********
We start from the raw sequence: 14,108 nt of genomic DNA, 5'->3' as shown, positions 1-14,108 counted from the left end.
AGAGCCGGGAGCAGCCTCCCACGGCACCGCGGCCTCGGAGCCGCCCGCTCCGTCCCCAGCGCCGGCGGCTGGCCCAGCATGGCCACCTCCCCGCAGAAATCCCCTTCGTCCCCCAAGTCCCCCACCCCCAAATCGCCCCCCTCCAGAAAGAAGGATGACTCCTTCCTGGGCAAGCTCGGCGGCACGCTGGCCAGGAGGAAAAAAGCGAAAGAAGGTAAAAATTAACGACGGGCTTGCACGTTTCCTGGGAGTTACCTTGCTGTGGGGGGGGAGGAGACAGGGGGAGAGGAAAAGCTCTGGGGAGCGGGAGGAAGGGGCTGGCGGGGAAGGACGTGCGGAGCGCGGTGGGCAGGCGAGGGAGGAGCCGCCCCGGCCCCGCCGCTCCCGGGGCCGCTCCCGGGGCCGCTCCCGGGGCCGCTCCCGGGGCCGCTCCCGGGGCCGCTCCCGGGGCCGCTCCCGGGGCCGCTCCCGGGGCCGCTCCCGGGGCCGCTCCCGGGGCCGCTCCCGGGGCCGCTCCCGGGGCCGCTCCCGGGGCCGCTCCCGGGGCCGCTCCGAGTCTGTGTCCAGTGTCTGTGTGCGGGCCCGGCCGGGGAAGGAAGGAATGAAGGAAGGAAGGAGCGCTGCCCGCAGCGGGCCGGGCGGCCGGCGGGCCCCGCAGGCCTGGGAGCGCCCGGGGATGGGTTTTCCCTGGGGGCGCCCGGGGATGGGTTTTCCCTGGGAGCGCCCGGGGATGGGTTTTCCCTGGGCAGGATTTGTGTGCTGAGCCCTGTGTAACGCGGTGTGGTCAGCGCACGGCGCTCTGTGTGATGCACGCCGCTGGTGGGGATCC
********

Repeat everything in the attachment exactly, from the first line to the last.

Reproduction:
We start from the raw sequence: 14,108 nt of genomic DNA, 5'->3' as shown, positions 1-14,108 counted from the left end.
AGAGCCGGGAGCAGCCTCCCACGGCACCGCGGCCTCGGAGCCGCCCGCTCCGTCCCCAGCGCCGGCGGCTGGCCCAGCATGGCCACCTCCCCGCAGAAATCCCCTTCGTCCCCCAAGTCCCCCACCCCCAAATCGCCCCCCTCCAGAAAGAAGGATGACTCCTTCCTGGGCAAGCTCGGCGGCACGCTGGCCAGGAGGAAAAAAGCGAAAGAAGGTAAAAATTAACGACGGGCTTGCACGTTTCCTGGGAGTTACCTTGCTGTGGGGGGGGAGGAGACAGGGGGAGAGGAAAAGCTCTGGGGAGCGGGAGGAAGGGGCTGGCGGGGAAGGACGTGCGGAGCGCGGTGGGCAGGCGAGGGAGGAGCCGCCCCGGCCCCGCCGCTCCCGGGGCCGCTCCCGGGGCCGCTCCCGGGGCCGCTCCCGGGGCCGCTCCCGGGGCCGCTCCCGGGGCCGCTCCCGGGGCCGCTCCCGGGGCCGCTCCCGGGGCCGCTCCCGGGGCCGCTCCCGGGGCCGCTCCCGGGGCCGCTCCCGGGGCCGCTCCCGGGGCCGCTCCGAGTCTGTGTCCAGTGTCTGTGTGCGGGCCCGGCCGGGGAAGGAAGGAATGAAGGAAGGAAGGAGCGCTGCCCGCAGCGGGCCGGGCGGCCGGCGGGCCCCGCAGGCCTGGGAGCGCCCGGGGATGGGTTTTCCCTGGGGGCGCCCGGGGATGGGTTTTCCCTGGGAGCGCCCGGGGATGGGTTTTCCCTGGGCAGGATTTGTGTGCTGAGCCCTGTGTAACGCGGTGTGGTCAGCGCACGGCGCTCTGTGTGATGCACGCCGCTGGTGGGGATCC